The Federal Octopus
Federal agencies now exist not for the public good but for their employees’ benefit and Obama’s agenda.

IRS Commissioner John Koskinen, before Congress on June 23, 2014 (Win McNamee/Getty)


Victor Davis Hanson

When IRS Commissioner John Koskinen arrogantly told Congress that he had no apologies for an agency that has targeted conservative groups for special scrutiny, had a top-ranking bureaucrat take the Fifth Amendment, and destroyed its own correspondence, he meant it. Nor did Lisa Jackson, the former head of the EPA, offer any apologies for concocting a fake persona, replete with false e-mail identity (“Richard Windsor”), to hide her own communications. Kathleen Sebelius was likewise unapologetic after presiding over the ruined initial implementation of the Affordable Care Act. Nor did she pay any consequence for campaigning for Democratic candidates while a cabinet secretary, in violation of the Hatch Act.

Government always grows, sometimes even more rapidly under Republican than under Democratic presidents. But under President Obama we are seeing something a little different — the creation of a partisan, semi-autonomous government that seems to exist for the benefit of its employees and the larger ideological agenda of the present administration.

The common theme of many of the Obama scandals is that expansion of government is a good thing (e.g., more employed constituents, more redistributive regulations on individuals, higher taxes to pay for it all), that government employees should be partisans of those politicians who favor more government, and that what a government agency was constituted to do is not necessarily what it will do.

Take the Veterans Affairs scandal. Delays in providing care were covered up by false record keeping. This criminal fraud contributed to the death of several veterans. The falsification of records also meant both that the scandal would not quickly come to light and that veterans would continue not to receive needed care. No matter: 65 percent of VA executives nevertheless received merit bonuses, among them those at the dysfunctional Phoenix VA Health Care System, where the largest number of veterans died. Overall, 80 percent of VA executives received very high performance rankings for overseeing a scandal-plagued agency. An outsider might conclude that the Veterans Affairs bureaucracy existed not so much for its client veterans as for the fossilized bureaucracy that so poorly runs the hospitals.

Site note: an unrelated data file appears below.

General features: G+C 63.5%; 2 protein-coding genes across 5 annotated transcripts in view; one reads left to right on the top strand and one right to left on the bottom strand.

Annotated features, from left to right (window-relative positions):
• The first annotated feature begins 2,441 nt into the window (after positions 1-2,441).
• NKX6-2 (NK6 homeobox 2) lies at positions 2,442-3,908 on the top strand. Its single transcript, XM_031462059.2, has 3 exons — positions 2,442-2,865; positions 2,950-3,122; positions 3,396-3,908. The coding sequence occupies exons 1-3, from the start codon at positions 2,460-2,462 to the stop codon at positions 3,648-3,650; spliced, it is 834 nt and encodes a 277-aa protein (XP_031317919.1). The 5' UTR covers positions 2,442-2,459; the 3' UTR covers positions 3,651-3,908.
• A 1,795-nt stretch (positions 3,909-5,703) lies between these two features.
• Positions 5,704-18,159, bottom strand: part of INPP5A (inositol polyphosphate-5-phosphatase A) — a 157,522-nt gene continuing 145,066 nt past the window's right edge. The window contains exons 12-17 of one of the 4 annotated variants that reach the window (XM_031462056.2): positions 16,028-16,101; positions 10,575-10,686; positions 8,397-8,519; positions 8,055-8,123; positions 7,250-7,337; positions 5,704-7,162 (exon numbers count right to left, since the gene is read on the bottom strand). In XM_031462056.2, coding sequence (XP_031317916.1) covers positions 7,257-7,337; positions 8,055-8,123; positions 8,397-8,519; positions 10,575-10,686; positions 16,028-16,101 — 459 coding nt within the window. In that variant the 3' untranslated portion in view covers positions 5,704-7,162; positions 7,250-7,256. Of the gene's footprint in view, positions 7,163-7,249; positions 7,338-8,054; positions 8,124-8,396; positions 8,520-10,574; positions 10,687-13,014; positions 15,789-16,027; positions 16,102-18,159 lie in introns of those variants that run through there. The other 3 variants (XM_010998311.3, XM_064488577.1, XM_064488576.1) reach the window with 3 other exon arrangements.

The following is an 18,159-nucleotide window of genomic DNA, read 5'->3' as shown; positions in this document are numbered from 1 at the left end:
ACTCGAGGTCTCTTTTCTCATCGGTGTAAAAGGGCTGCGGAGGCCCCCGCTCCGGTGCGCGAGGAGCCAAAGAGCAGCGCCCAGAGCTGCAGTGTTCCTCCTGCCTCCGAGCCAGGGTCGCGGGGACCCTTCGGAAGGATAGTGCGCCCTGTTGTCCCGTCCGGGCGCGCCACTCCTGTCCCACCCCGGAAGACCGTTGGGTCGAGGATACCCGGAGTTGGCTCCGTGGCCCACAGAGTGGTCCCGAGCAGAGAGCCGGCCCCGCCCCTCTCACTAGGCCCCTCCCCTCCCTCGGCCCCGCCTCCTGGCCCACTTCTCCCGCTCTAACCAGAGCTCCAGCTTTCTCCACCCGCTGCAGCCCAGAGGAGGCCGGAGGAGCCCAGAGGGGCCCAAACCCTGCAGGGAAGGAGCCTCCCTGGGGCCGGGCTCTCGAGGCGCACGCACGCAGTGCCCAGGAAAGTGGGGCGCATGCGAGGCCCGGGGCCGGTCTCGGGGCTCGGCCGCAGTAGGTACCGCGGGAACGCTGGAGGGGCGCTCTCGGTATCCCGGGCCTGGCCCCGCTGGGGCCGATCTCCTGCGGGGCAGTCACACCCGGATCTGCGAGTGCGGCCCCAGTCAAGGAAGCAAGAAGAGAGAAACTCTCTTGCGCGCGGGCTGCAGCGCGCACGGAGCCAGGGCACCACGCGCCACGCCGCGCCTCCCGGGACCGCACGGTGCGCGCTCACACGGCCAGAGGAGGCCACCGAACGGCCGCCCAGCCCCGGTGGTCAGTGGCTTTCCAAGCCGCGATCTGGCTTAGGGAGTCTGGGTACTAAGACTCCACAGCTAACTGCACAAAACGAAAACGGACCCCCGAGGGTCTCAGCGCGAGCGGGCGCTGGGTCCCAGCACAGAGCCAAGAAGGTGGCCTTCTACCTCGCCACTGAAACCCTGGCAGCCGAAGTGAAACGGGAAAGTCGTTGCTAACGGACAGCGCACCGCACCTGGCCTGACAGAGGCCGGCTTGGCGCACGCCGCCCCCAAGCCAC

That would not be an unreasonable deduction. The General Services Administration, which provides supplies, office space, and so on for federal agencies, supposedly to ensure that they conduct operations efficiently, is likewise out of control. In 2012, videos emerged of lavish GSA junkets to Las Vegas and bizarre government-funded amateur skits and movies. It appeared that federal employees were not only exempt from the law, but sneering about their immunity from accountability.

Under Obama, bureaucracies also freelance far beyond their missions to further the president’s multicultural agenda. One would think that NASA, our agency for exploration of outer space, should have nothing to do with the president’s plans for Muslim outreach, which he thought was going to end the war on terror, remake the Middle East, and ease global tensions. But in 2010, NASA administrator Charles Bolden informed us that, “perhaps foremost, [Obama] wanted me to find a way to reach out to the Muslim world and engage much more with dominantly Muslim nations to help them feel good about their historic contribution to science and engineering — science, math and engineering.” Would that Bolden had ignored that “foremost” distortion of his agency and instead sought to wean the United States off its dependence on Russian rocketry for manned entry into space, in the present age of failed reset with Russia.

In pre-Obama times, the U.S. Patent and Trademark Office had a necessary and narrowly defined mission: to protect individual achievement from improper infringement. But under Obama it too is now not a disinterested government agency but an arm of the White House, which can be enlisted in the furtherance of a larger social agenda. Most recently it waded into the controversy over the name of the Washington Redskins by rescinding the football franchise’s trademark rights to its name — on the basis, apparently, that the president finds that name hurtful to Native Americans. There is no evident feeling among the general public that the team should drop its name, but it has become a cause célèbre among progressives, and thus apparently any government agency must now detour to do what it can to help. Message: We are watching you for incorrect behavior and will seek to destroy any that we deem illiberal.


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